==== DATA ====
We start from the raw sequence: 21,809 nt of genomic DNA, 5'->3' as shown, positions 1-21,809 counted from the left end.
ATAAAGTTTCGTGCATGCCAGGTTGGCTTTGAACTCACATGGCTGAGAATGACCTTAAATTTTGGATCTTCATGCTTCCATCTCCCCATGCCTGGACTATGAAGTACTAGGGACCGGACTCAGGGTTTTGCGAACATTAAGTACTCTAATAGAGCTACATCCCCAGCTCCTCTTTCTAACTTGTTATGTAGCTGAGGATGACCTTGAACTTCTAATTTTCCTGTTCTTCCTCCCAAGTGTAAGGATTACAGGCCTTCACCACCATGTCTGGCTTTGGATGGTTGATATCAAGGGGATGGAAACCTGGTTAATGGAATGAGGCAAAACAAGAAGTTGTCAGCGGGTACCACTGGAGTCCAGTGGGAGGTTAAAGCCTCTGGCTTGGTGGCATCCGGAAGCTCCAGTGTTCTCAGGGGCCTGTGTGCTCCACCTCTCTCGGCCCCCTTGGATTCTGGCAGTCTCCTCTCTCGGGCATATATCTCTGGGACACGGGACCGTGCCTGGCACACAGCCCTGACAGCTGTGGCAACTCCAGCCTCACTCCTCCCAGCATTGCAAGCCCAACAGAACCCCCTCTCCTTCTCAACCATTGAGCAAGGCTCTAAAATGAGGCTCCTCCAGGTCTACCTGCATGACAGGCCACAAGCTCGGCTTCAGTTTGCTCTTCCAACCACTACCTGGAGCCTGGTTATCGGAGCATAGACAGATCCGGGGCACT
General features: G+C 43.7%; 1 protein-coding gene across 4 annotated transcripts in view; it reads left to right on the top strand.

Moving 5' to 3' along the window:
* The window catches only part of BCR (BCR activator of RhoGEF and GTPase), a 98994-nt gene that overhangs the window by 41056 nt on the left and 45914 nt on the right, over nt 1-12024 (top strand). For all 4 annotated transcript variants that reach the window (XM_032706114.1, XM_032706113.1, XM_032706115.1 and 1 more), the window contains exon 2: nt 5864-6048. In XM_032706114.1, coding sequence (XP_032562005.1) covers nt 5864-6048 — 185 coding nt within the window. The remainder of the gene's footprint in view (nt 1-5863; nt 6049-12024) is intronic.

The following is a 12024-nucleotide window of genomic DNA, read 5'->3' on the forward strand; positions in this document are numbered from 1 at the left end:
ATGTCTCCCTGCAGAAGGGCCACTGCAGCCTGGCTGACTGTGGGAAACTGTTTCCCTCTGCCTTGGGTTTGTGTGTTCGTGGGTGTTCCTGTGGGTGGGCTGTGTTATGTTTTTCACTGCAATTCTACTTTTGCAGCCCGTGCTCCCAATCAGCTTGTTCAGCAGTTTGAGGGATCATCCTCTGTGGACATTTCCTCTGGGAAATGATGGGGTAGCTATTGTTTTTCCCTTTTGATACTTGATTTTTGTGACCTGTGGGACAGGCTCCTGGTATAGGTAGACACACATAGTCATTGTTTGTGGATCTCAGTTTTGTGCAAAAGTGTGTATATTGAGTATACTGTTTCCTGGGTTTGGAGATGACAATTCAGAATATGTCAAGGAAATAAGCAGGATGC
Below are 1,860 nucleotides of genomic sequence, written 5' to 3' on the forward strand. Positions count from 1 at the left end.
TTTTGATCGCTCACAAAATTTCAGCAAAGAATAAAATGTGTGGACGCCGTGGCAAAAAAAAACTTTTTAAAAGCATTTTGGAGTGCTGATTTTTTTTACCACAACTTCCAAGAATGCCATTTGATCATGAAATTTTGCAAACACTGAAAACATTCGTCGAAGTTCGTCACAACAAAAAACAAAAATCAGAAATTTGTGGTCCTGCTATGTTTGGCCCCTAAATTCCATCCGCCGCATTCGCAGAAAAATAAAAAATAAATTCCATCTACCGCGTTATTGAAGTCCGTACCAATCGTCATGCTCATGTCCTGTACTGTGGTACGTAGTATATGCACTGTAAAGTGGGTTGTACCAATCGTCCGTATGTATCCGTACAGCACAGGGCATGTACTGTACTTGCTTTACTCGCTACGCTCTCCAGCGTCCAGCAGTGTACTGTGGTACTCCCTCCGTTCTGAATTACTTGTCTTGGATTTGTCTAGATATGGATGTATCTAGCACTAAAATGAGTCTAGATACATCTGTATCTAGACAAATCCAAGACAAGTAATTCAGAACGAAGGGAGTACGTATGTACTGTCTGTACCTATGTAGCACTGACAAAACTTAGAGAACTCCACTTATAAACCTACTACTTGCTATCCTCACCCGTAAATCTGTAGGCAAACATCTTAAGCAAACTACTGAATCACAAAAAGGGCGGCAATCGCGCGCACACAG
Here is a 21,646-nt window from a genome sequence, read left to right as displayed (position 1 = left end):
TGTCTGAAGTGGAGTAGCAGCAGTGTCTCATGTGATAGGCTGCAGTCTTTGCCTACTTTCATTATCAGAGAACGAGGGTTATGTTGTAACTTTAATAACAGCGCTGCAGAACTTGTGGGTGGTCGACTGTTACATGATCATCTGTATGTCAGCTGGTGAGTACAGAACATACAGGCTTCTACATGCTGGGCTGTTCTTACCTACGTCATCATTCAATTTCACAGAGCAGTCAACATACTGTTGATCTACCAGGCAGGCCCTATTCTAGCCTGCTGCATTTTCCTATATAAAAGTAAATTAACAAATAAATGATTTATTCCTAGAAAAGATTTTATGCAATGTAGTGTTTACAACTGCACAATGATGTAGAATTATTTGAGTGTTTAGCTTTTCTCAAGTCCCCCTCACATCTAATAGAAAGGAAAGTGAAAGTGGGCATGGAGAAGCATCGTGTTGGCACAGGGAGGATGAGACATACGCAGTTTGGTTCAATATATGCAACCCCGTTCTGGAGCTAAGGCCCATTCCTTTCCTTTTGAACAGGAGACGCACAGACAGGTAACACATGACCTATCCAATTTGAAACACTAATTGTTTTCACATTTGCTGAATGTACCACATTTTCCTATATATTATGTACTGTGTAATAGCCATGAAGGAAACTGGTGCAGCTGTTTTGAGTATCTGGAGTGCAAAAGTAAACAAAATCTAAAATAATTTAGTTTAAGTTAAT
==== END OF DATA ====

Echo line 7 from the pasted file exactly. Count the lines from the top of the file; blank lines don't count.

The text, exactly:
ATGTCTCCCTGCAGAAGGGCCACTGCAGCCTGGCTGACTGTGGGAAACTGTTTCCCTCTGCCTTGGGTTTGTGTGTTCGTGGGTGTTCCTGTGGGTGGGCTGTGTTATGTTTTTCACTGCAATTCTACTTTTGCAGCCCGTGCTCCCAATCAGCTTGTTCAGCAGTTTGAGGGATCATCCTCTGTGGACATTTCCTCTGGGAAATGATGGGGTAGCTATTGTTTTTCCCTTTTGATACTTGATTTTTGTGACCTGTGGGACAGGCTCCTGGTATAGGTAGACACACATAGTCATTGTTTGTGGATCTCAGTTTTGTGCAAAAGTGTGTATATTGAGTATACTGTTTCCTGGGTTTGGAGATGACAATTCAGAATATGTCAAGGAAATAAGCAGGATGC